Is my Arduino Uno board past saving?

My board is an Arduino Uno of unknown origin (I was passed this particular board to fix it but can't get more details on if its a clone board or not and where it was procured from).

On visual inspection there seems to be nothing wrong with the solder joints.

Plugged in with a known working USB cable (tested with other working Uno boards) and the right LEDs are lit with exception of Pin13 is not flashing (Its not a new board, so I assumed it was preloaded with a custom sketch).

Tried physical reset but its not showing any change. Computer (Win10) shows that the USB device is not recognised (checked with other working boards to rule out bad USB port) and tried updating the driver and it says its already on the best driver.

Now I did a swap of the Atmega chip with a known working chip, plugged in and I begin to see hope with the initially quick flashes of RX and TX LEDs apart from Pin13 and Power LED, but then it goes back to the same state as before and still with the "USB device not recognised" error.

Then I proceed to test the now swapped Atmega chip (from the subject board) to a known working Arduino Uno board, had an initial success with the COM port being recognised. Then I tried to upload the 'Blink' sketch and it gave a "avrdude: stk500_recv(): programmer is not responding." message. I had "verbose output" checked during uploading and notice that it dwells for a very long time with the last line showing "...4 more". This tells me that the Atmega chip is faulty as well.

Should I write off the board and call it a day or is there some workaround or fix that anyone had some success with?

Play with it as a learning experience. Bear in mind also that replacements can be very cheap, although delivery time may be long: Geekcreit® unor3 atmega328p development board no cable geekcreit for arduino - products that work with official arduino boards Sale - notice-arrival notice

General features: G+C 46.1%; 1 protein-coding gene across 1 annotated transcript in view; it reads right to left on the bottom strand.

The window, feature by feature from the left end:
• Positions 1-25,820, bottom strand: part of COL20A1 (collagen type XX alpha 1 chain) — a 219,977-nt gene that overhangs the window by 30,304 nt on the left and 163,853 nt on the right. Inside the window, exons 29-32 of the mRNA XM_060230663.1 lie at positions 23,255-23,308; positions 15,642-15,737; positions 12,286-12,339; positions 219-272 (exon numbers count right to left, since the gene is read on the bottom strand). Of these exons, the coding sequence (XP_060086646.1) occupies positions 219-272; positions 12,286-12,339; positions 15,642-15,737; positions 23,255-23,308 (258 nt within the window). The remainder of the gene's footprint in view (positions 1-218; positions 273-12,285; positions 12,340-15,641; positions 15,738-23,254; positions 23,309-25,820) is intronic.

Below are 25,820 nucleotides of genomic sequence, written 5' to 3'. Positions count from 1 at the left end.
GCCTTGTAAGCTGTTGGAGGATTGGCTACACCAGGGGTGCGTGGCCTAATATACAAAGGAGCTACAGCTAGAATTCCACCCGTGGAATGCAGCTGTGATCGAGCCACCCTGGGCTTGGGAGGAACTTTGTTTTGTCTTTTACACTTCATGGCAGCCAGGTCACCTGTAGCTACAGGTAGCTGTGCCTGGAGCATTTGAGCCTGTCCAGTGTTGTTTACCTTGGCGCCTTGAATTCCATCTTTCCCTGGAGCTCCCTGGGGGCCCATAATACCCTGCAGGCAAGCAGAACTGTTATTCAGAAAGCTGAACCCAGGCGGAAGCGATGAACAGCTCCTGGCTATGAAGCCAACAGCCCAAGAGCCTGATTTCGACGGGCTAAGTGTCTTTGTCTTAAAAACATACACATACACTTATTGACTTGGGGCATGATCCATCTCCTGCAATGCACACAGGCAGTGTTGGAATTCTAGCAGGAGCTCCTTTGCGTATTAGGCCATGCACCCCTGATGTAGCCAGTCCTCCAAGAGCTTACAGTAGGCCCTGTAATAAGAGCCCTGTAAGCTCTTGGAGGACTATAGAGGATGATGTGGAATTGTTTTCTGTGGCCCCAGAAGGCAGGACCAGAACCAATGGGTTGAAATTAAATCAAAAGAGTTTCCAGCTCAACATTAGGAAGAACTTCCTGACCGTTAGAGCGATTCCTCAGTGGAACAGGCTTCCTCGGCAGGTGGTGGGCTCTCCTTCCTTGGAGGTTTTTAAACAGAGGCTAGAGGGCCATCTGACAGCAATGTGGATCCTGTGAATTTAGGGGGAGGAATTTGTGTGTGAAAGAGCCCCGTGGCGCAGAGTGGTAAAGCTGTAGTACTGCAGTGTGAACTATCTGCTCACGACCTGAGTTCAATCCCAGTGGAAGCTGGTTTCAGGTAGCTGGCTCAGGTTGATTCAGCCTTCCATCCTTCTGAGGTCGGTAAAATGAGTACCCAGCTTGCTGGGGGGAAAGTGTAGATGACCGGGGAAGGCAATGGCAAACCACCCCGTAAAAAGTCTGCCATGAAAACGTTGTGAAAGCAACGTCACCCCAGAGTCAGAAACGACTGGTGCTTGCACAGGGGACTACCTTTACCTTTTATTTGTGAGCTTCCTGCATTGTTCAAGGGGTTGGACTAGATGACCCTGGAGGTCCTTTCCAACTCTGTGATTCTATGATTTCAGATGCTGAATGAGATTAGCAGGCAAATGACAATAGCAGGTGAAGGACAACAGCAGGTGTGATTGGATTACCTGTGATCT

Arduino Uno consists of two main parts: a USB-UART converter and an Atmega328P microcontroller. USB-UART can be of several types and each needs its own driver.
First, give a good photo of your board to identify the type of its USB-UART.

Thanks for the replies guys. Yes I am experimenting with the board to learn as much as I can and its been a hoot so far. I've included the picture of said faulty board for reference. Unfortunaley, I'm a new user so I can only upload 1 at a time. Yes, the Atmega is purposely missing in the picture.

Here's a picture of the USB-UART(correct me if wrong) close up.

Can you program it using the ICSP interface ?

Coincidentally was just reading about it as a possible solution. If I got the gist correctly: Its a USB stick that have jumper cables that goes into the ICSP nodes on the board and detect it from there? If you happen to come across good material online, do link it here. To answer your question though, no I haven't tried it and its probably my next best course of action. I'll need to buy the USB programmer first of course.

You have a clone of Arduino Uno with 16u2 USB-UART bridge. It need the same driver as original Arduino Uno. You may reinstall your driver or try on another computer.

You can try another Arduino as ISP programmer Arduino as ISP and Arduino Bootloaders before to buy standalone programmer.

I did try on another computer before, same output.

If its the same driver, shouldn't it already work as I have the other working boards which I believe are original boards.

Anyway I'm searching for atmega16u2 drivers and google came up with several answers. Going to have a go at it and report my findings when I get the time.

If other boards work with the driver, then this board is faulty.

You can use a second board as a programmer for the busted one using ICSP

Or this:

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